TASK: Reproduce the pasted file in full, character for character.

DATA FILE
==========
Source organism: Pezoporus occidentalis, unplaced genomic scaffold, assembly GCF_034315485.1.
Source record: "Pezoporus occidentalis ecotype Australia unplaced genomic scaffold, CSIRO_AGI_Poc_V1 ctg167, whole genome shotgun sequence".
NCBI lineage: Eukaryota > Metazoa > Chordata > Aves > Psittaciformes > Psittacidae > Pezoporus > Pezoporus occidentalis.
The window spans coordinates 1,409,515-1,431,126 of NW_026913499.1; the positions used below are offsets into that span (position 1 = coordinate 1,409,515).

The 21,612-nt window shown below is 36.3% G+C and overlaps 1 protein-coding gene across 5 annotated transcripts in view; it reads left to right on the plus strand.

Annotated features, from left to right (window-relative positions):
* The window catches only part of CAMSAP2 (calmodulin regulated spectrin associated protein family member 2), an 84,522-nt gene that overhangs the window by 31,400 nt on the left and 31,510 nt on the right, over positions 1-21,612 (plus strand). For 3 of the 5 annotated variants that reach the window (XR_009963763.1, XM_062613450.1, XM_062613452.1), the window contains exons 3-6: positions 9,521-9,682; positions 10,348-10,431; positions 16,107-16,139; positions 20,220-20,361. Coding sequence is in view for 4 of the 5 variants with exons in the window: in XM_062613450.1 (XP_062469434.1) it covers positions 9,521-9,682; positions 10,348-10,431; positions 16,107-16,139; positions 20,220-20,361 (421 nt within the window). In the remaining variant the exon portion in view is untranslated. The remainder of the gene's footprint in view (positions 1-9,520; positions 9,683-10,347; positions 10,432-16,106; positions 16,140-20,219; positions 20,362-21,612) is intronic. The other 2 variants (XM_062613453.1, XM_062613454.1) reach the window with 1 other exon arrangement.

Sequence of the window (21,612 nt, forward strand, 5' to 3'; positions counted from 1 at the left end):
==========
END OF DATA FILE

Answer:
Source organism: Pezoporus occidentalis, unplaced genomic scaffold, assembly GCF_034315485.1.
Source record: "Pezoporus occidentalis ecotype Australia unplaced genomic scaffold, CSIRO_AGI_Poc_V1 ctg167, whole genome shotgun sequence".
NCBI lineage: Eukaryota > Metazoa > Chordata > Aves > Psittaciformes > Psittacidae > Pezoporus > Pezoporus occidentalis.
The window spans coordinates 1,409,515-1,431,126 of NW_026913499.1; the positions used below are offsets into that span (position 1 = coordinate 1,409,515).

The 21,612-nt window shown below is 36.3% G+C and overlaps 1 protein-coding gene across 5 annotated transcripts in view; it reads left to right on the plus strand.

Annotated features, from left to right (window-relative positions):
* The window catches only part of CAMSAP2 (calmodulin regulated spectrin associated protein family member 2), an 84,522-nt gene that overhangs the window by 31,400 nt on the left and 31,510 nt on the right, over positions 1-21,612 (plus strand). For 3 of the 5 annotated variants that reach the window (XR_009963763.1, XM_062613450.1, XM_062613452.1), the window contains exons 3-6: positions 9,521-9,682; positions 10,348-10,431; positions 16,107-16,139; positions 20,220-20,361. Coding sequence is in view for 4 of the 5 variants with exons in the window: in XM_062613450.1 (XP_062469434.1) it covers positions 9,521-9,682; positions 10,348-10,431; positions 16,107-16,139; positions 20,220-20,361 (421 nt within the window). In the remaining variant the exon portion in view is untranslated. The remainder of the gene's footprint in view (positions 1-9,520; positions 9,683-10,347; positions 10,432-16,106; positions 16,140-20,219; positions 20,362-21,612) is intronic. The other 2 variants (XM_062613453.1, XM_062613454.1) reach the window with 1 other exon arrangement.

Sequence of the window (21,612 nt, forward strand, 5' to 3'; positions counted from 1 at the left end):